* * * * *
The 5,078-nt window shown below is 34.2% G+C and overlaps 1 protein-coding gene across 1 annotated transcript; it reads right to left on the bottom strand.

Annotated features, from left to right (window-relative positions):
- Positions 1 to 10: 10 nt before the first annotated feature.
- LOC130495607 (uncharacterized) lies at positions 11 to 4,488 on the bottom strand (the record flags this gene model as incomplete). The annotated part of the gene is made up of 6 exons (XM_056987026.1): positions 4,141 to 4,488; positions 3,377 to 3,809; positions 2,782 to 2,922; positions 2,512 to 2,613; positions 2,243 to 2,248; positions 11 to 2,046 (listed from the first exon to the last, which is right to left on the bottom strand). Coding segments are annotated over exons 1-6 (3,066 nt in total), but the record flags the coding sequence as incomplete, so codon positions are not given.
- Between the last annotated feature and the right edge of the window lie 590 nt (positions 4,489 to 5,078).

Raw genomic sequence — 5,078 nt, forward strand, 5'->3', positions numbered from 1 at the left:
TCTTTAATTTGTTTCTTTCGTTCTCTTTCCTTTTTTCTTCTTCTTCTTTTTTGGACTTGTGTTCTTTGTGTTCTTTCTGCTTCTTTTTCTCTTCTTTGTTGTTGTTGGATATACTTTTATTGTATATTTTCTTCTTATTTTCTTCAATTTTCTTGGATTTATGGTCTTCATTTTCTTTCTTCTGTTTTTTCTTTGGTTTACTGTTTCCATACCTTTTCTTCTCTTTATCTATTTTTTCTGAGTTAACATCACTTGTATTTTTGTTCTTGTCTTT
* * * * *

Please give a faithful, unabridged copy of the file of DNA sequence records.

The 5,078-nt window shown below is 34.2% G+C and overlaps 1 protein-coding gene across 1 annotated transcript; it reads right to left on the bottom strand.

Annotated features, from left to right (window-relative positions):
- Positions 1 to 10: 10 nt before the first annotated feature.
- LOC130495607 (uncharacterized) lies at positions 11 to 4,488 on the bottom strand (the record flags this gene model as incomplete). The annotated part of the gene is made up of 6 exons (XM_056987026.1): positions 4,141 to 4,488; positions 3,377 to 3,809; positions 2,782 to 2,922; positions 2,512 to 2,613; positions 2,243 to 2,248; positions 11 to 2,046 (listed from the first exon to the last, which is right to left on the bottom strand). Coding segments are annotated over exons 1-6 (3,066 nt in total), but the record flags the coding sequence as incomplete, so codon positions are not given.
- Between the last annotated feature and the right edge of the window lie 590 nt (positions 4,489 to 5,078).

Raw genomic sequence — 5,078 nt, forward strand, 5'->3', positions numbered from 1 at the left:
TCTTTAATTTGTTTCTTTCGTTCTCTTTCCTTTTTTCTTCTTCTTCTTTTTTGGACTTGTGTTCTTTGTGTTCTTTCTGCTTCTTTTTCTCTTCTTTGTTGTTGTTGGATATACTTTTATTGTATATTTTCTTCTTATTTTCTTCAATTTTCTTGGATTTATGGTCTTCATTTTCTTTCTTCTGTTTTTTCTTTGGTTTACTGTTTCCATACCTTTTCTTCTCTTTATCTATTTTTTCTGAGTTAACATCACTTGTATTTTTGTTCTTGTCTTT